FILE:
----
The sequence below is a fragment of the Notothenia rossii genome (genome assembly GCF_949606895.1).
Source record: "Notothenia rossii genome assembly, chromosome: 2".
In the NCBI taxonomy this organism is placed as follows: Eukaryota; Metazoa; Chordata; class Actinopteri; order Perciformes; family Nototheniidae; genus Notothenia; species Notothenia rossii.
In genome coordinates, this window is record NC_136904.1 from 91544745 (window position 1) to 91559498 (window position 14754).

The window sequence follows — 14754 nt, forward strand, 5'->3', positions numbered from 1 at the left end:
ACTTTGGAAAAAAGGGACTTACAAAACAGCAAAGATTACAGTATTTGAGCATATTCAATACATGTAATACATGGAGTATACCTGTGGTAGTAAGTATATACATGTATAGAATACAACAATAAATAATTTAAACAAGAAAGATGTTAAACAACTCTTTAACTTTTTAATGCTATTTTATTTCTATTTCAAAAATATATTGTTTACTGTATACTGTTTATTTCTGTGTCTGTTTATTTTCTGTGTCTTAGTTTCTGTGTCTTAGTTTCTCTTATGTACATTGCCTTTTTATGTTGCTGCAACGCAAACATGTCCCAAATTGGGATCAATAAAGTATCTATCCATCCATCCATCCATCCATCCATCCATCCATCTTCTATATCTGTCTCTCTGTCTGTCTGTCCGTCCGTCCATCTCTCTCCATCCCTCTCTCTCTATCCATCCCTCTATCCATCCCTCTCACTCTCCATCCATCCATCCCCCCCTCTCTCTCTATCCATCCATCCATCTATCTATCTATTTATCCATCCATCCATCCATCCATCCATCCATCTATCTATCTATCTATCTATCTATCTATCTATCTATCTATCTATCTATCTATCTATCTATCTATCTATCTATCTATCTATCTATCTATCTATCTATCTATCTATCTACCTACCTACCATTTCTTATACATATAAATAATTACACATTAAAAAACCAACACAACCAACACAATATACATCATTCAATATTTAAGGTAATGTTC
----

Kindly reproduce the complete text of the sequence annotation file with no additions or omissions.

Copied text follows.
The sequence below is a fragment of the Notothenia rossii genome (genome assembly GCF_949606895.1).
Source record: "Notothenia rossii genome assembly, chromosome: 2".
In the NCBI taxonomy this organism is placed as follows: Eukaryota; Metazoa; Chordata; class Actinopteri; order Perciformes; family Nototheniidae; genus Notothenia; species Notothenia rossii.
In genome coordinates, this window is record NC_136904.1 from 91544745 (window position 1) to 91559498 (window position 14754).

The window sequence follows — 14754 nt, forward strand, 5'->3', positions numbered from 1 at the left end:
ACTTTGGAAAAAAGGGACTTACAAAACAGCAAAGATTACAGTATTTGAGCATATTCAATACATGTAATACATGGAGTATACCTGTGGTAGTAAGTATATACATGTATAGAATACAACAATAAATAATTTAAACAAGAAAGATGTTAAACAACTCTTTAACTTTTTAATGCTATTTTATTTCTATTTCAAAAATATATTGTTTACTGTATACTGTTTATTTCTGTGTCTGTTTATTTTCTGTGTCTTAGTTTCTGTGTCTTAGTTTCTCTTATGTACATTGCCTTTTTATGTTGCTGCAACGCAAACATGTCCCAAATTGGGATCAATAAAGTATCTATCCATCCATCCATCCATCCATCCATCCATCCATCTTCTATATCTGTCTCTCTGTCTGTCTGTCCGTCCGTCCATCTCTCTCCATCCCTCTCTCTCTATCCATCCCTCTATCCATCCCTCTCACTCTCCATCCATCCATCCCCCCCTCTCTCTCTATCCATCCATCCATCTATCTATCTATTTATCCATCCATCCATCCATCCATCCATCCATCTATCTATCTATCTATCTATCTATCTATCTATCTATCTATCTATCTATCTATCTATCTATCTATCTATCTATCTATCTATCTATCTATCTATCTATCTATCTATCTACCTACCTACCATTTCTTATACATATAAATAATTACACATTAAAAAACCAACACAACCAACACAATATACATCATTCAATATTTAAGGTAATGTTC